Concentric Rings in Magnetic Levitation is an hour long composition by Michael Pisaro, written for three musicians playing live and pre-recorded piano, percussion, sine waves, tape machines, various objects and found sounds, and comprised of fourteen interdependently moving layers of musical material. This multifaceted work creates a world within a world, a semblance of a naturally occurring environment within a performance space, in which both aesthetic and emotive sound qualities are elegantly balanced, glacially moving through time. We are looking to produce a recording that will similarly transform a space within which it is played, with an evolving and engaging sound environment.” Assaf Gidron

The recording featuring Teodora Stepancic, Assaf Gidron and Martin Lorenz will take place in end of August in Zurich, Switzerland. We appreciate your support for our currently ongoing campaign on indiegogo.




Compression is a sound installation for web browsers. Using the listener’s audio system (built-in or external microphone and loudspeakers) it creates sound through a process based on the specificities of the listener’s acoustic environment and technical set-up. In its overall structure this process takes the form of audio feedback. On the one hand, Compression is detached from any specific place; on the other hand, it takes the concrete listening environment and its conditions as its material basis and is therefore nevertheless site specific. The ideas of site and acoustic space take on different roles in the installation: they are incorporated into the signal network as a filter. They open up the sound-generating process and introduce an element beyond compositional control. Space is thus both the other of the process – its outside – and an internal part of the signal network. Moreover, it acts as a form of mirror, an other through which the process analyses its own output and reacts to itself as it resonates in the space.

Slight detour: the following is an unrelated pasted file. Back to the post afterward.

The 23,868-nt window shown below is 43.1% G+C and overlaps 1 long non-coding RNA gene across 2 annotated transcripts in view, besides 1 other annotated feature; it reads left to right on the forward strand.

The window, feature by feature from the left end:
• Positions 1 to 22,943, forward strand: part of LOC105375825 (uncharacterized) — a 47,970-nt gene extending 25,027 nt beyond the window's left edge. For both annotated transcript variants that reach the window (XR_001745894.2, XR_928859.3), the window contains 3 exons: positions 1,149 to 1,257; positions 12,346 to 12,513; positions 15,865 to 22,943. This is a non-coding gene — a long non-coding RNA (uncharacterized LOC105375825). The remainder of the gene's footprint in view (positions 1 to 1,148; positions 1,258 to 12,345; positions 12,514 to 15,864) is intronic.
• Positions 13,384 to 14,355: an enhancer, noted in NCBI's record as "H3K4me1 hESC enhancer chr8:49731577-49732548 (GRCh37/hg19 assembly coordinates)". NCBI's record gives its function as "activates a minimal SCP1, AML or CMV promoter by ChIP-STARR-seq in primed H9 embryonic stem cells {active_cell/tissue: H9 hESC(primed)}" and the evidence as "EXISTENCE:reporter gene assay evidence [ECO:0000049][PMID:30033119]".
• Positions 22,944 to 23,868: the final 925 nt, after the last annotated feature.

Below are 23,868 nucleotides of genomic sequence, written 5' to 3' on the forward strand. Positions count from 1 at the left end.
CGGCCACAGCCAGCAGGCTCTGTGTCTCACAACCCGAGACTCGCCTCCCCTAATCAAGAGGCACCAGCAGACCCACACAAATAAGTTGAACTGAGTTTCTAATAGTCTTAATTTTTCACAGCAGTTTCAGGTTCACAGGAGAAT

While the installation makes use of filtering, delays, waveshaping, and ring modulation, one of the main characteristics of the overall sound synthesis process (which is displayed in a simplified form in the signal flow chart to the left) is the use of dynamic compression, which appears in a variety of different forms, on different time levels, and in conjunction with spectral analysis and filtering. The main guiding principle in the compression of dynamics is the idea of amplifying weak parts of the spectrum, that is, letting inexistent or evanescent elements become existent. The basic principle of creating (musical) form is the idea of letting appear that which is not, of giving it a maximal intensity of existence. This principle gives rise to the continuous creation of sonorous situations and timbral gestures and articulations.

Moreover, the use of delays with variable delay times and the entrance and withdrawal of delayed voices creates a malleable temporality in which spatial, timbral, and gestural aspects turn into one another. Compression is not so much conceived of as a composition – although it strives to create forms of musical articulation – or an object-like work but rather as a procedural yet material operation that displaces a concrete place.